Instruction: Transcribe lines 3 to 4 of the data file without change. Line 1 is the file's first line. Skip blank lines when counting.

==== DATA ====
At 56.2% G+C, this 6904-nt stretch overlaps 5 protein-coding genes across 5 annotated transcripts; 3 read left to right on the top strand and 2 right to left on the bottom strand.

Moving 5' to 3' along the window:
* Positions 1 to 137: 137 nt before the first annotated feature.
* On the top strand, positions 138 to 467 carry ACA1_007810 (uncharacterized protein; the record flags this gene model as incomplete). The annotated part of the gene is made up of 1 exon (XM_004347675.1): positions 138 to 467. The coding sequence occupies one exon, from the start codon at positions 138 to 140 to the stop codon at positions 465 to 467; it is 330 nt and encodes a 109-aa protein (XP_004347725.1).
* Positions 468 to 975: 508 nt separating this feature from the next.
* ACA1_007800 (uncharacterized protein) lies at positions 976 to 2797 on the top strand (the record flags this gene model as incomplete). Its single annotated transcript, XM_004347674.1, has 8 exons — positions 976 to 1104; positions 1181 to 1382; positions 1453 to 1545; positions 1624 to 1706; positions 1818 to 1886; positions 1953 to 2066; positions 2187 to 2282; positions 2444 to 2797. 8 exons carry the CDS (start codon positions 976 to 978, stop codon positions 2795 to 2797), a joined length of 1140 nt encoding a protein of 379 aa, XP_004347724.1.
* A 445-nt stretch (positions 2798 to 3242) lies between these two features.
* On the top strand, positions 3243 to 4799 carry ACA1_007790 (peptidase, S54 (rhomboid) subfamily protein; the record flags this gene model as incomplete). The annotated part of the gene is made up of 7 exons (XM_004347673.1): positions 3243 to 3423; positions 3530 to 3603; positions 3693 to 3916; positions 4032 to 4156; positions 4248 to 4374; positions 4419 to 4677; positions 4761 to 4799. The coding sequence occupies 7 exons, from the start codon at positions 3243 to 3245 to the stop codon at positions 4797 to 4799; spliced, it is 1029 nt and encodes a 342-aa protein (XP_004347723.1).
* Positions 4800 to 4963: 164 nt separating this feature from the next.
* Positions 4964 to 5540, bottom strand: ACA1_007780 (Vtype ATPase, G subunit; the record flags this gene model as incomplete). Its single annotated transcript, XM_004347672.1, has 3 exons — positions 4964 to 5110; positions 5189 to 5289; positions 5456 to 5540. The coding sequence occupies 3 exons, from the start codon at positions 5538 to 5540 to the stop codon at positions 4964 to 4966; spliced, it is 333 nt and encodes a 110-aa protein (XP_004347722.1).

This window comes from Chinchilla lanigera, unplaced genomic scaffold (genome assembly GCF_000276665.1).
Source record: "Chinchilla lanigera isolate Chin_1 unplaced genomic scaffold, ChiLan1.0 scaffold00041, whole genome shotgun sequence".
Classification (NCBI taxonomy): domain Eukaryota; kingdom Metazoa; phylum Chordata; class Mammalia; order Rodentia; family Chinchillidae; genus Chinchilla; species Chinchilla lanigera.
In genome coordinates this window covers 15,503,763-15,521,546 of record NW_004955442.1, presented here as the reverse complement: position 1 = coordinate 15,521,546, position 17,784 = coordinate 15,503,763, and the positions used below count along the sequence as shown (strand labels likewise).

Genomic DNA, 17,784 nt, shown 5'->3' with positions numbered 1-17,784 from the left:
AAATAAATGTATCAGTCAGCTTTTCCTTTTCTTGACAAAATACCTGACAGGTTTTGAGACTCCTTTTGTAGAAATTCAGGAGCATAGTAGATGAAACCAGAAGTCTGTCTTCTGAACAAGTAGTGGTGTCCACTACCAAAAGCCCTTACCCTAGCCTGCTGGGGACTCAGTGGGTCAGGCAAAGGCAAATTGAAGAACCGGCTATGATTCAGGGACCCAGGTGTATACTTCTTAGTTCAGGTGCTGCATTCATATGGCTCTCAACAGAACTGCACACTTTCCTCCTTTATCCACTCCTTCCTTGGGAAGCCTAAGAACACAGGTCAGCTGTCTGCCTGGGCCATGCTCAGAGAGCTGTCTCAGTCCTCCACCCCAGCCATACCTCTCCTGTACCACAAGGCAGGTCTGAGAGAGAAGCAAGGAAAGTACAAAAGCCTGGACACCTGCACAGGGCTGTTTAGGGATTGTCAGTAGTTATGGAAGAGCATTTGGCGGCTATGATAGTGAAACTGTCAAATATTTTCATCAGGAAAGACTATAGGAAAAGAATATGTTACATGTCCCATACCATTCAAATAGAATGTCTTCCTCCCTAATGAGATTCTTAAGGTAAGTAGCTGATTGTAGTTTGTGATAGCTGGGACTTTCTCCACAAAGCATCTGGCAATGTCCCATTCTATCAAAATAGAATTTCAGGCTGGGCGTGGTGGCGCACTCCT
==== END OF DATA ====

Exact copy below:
* Positions 1 to 137: 137 nt before the first annotated feature.
* On the top strand, positions 138 to 467 carry ACA1_007810 (uncharacterized protein; the record flags this gene model as incomplete). The annotated part of the gene is made up of 1 exon (XM_004347675.1): positions 138 to 467. The coding sequence occupies one exon, from the start codon at positions 138 to 140 to the stop codon at positions 465 to 467; it is 330 nt and encodes a 109-aa protein (XP_004347725.1).